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Nvidia Confirms $40B Arm Deal Is Dead Due To ‘Regulatory Challenges’
‘Arm has a bright future, and we’ll continue to support them as a proud licensee for decades to come,’ says Nvidia CEO Jensen Huang. ‘Arm is at the center of the important dynamics in computing. Though we won’t be one company, we will partner closely with Arm.’
Nvidia terminated its $40 billion bid to acquire British chip designer Arm due to “significant regulatory challenges,” the chipmaker confirmed early Tuesday morning.
Arm’s current owner, Japan-based SoftBank Group, will take the chip designer public through an initial public offering, Nvidia and SoftBank said in a joint press release, confirming reports from several hours before that said the Nvidia-Arm deal had collapsed.
Nvidia and SoftBank said the decision was mutual, resulting from “significant regulatory challenges preventing the consummation of the transaction, despite good faith efforts by the parties.”
“Arm has a bright future, and we’ll continue to support them as a proud licensee for decades to come,” said Nvidia CEO Jensen Huang in a statement. “Arm is at the center of the important dynamics in computing. Though we won’t be one company, we will partner closely with Arm.”
SoftBank announced that it will start preperations for an IPO of Arm within the fiscal year ending March 31, 2023. Arm was previously a public company prior to SoftBank acquiring it in 2016 for $32 billion.
Arm also announced it had appointed Rene Haas, head of the Arm IP Products Group, as the company’s new CEO and board member in preparation for the IPO. Haas succeeds Simon Segars, who is stepping down from his CEO and board roles after 30 years with the company.
“Arm is becoming a center of innovation not only in the mobile phone revolution, but also in cloud computing, automotive, the Internet of Things and the metaverse, and has entered its second growth phase,” said SoftBank CEO Masayoshi So in a statement. “We will take this opportunity and start preparing to take Arm public, and to make even further progress.”
As part of the agreement, SoftBank will retain a $1.25 billion break-up fee that was prepaid by Nvidia. Nvidia will also retain its 20-year Arm license, which the chipmaker has been using in part to design a data center CPU that will take on Intel and AMD in high-performance computing. The chipmaker uses Arm technology in other products, including the BlueField family of data processing units.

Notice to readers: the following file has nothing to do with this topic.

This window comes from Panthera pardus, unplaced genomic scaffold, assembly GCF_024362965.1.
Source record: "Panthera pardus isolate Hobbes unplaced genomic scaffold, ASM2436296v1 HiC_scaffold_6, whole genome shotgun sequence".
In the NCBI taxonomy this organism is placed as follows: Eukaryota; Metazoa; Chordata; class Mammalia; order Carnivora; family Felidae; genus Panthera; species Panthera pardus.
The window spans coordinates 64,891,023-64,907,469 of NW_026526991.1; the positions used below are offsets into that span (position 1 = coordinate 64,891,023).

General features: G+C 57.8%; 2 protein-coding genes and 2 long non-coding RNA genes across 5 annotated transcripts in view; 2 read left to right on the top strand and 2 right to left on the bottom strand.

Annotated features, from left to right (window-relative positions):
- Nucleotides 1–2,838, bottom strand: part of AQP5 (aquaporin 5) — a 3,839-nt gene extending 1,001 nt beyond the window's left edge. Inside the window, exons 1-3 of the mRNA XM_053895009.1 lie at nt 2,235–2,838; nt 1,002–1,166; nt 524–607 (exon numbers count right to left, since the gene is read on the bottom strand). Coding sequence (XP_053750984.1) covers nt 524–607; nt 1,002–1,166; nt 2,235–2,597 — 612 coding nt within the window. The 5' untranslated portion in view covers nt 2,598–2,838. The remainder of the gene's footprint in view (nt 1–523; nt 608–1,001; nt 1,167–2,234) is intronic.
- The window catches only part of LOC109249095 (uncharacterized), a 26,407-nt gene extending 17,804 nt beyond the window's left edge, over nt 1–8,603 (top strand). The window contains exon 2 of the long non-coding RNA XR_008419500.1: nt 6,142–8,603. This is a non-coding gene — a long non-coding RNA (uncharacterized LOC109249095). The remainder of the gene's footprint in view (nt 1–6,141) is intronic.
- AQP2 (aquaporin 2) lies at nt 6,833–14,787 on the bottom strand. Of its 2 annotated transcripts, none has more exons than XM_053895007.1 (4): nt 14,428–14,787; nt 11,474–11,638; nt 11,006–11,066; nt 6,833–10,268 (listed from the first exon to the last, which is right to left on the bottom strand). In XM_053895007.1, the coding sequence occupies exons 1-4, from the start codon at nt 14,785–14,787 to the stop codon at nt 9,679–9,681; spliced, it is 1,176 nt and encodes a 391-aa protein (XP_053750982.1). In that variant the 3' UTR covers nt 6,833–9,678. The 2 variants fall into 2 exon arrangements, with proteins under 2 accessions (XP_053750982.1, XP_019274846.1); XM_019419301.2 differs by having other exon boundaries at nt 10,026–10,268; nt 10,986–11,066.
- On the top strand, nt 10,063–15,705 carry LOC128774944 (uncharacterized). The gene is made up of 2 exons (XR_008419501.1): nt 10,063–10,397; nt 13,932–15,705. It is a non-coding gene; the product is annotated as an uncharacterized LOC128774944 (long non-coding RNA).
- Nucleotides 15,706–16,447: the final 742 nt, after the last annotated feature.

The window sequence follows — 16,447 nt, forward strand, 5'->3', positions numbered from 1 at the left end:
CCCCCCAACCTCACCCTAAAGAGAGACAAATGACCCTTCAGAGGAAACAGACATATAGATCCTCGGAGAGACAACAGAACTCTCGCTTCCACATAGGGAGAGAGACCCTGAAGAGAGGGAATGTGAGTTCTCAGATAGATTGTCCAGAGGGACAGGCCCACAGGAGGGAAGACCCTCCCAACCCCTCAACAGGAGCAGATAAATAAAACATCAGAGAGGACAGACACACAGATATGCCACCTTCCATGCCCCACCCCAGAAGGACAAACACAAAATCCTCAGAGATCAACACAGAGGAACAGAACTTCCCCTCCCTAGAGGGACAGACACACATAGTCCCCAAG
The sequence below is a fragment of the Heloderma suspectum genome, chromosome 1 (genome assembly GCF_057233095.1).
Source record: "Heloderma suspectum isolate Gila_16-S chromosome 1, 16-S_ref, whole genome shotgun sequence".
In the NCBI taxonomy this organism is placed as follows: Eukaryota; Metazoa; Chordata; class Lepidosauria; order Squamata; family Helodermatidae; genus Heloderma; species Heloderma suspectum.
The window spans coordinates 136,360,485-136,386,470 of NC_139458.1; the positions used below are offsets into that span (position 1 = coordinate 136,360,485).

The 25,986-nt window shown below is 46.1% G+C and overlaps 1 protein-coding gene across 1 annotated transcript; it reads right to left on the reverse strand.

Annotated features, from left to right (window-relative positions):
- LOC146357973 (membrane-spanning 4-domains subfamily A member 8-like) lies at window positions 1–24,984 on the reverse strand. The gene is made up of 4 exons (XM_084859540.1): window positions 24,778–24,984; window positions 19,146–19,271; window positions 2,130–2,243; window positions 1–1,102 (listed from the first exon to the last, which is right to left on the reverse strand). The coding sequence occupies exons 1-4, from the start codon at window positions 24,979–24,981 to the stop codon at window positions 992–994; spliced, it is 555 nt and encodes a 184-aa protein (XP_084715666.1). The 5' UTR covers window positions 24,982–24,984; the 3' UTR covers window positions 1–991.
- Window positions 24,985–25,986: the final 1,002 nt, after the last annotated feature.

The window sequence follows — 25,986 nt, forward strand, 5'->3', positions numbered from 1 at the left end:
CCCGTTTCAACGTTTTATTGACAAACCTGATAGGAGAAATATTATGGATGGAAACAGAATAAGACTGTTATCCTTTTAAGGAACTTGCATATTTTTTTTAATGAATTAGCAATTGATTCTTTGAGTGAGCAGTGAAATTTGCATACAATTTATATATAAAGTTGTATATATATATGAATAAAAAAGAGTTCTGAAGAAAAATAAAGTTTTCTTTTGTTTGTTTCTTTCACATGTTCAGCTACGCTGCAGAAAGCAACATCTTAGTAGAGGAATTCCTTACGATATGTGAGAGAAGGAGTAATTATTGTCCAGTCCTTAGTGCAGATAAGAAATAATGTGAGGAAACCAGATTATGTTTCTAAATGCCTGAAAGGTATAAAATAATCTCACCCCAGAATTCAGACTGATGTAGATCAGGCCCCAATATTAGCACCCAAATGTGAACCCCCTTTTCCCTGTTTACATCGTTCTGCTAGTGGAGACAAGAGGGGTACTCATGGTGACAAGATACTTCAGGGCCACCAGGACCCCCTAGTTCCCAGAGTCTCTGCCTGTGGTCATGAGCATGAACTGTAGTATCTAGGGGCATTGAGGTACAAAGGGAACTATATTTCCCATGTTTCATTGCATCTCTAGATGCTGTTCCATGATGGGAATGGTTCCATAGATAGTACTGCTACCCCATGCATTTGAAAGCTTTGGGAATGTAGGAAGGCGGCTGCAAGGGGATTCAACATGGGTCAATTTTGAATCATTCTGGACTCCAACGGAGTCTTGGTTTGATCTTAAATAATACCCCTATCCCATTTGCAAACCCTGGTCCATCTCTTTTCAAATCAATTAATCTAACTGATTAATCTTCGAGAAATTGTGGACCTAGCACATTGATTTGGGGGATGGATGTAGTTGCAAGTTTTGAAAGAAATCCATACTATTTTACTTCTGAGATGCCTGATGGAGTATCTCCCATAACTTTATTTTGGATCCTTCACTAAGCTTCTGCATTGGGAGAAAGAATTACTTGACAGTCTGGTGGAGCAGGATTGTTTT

The termination of the deal comes two weeks after Bloomberg reported that Nvidia had told partners that it doesn’t believe its $40 billion acquisition of Arm would close in the face of serious concerns from regulators in the United States, United Kingdom and European Union.
One solution provider contacted recently by CRN questioned the benefit Nvidia’s pursuit of Arm would have brought to the channel.
“I couldn’t understand why Nvidia needs to own Arm when Arm is open. From my position as a partner, I feel like they’re still going to be able to bring the same solutions to me as if they owned Arm,” Eliot Eshelman, vice president of strategic accounts and high-performance computing initiatives at Microway, a Plymouth, Mass.-based Nvidia partner, told CRN in December after the Federal Trade Commission sued to block the acquisition over antitrust concerns.
“They’re going to design whatever CPU, GPU, networking mix that they can dream up, and I’m going to be able to ship it, and it doesn’t matter who owns Arm,” Eshelman said.
Several analysts said the Nvidia-Arm deal was unlikely to go through after the FTC lawsuit, which added to apprehension from other regulators that the merger would harm competition.
In its December lawsuit, the FTC said Arm’s role as the “Switzerland” of the semiconductor industry is a prime reason why it believes Nvidia’s acquisition of the British chip designer would harm competition in the data center market, among other markets.
Many companies, including Apple and Amazon, license Arm’s technology to build their own processors, and Nvidia’s direct rivals, Intel and AMD among them, also rely on Arm for some products such as FPGAs and SmartNICs. AMD uses Arm for security chips in its EPYC server processors.
If Nvidia were to acquire Arm, the FTC alleged that it would create uneven access to Arm’s technology between Nvidia and other companies. This would reduce competition and, in turn, reduce product quality, innovation and choice while also increasing prices for customers, the agency said.
Nvidia had repeatedly promised that it would invest in Arm’s research and development, maintain Arm’s open licensing model and “create more opportunities for all Arm licensees and expand the Arm ecosystem.” This, however, did not allay the concerns of the FTC and other regulators, including the United Kingdom’s Competition and Markets Authority, which was also investigating the deal.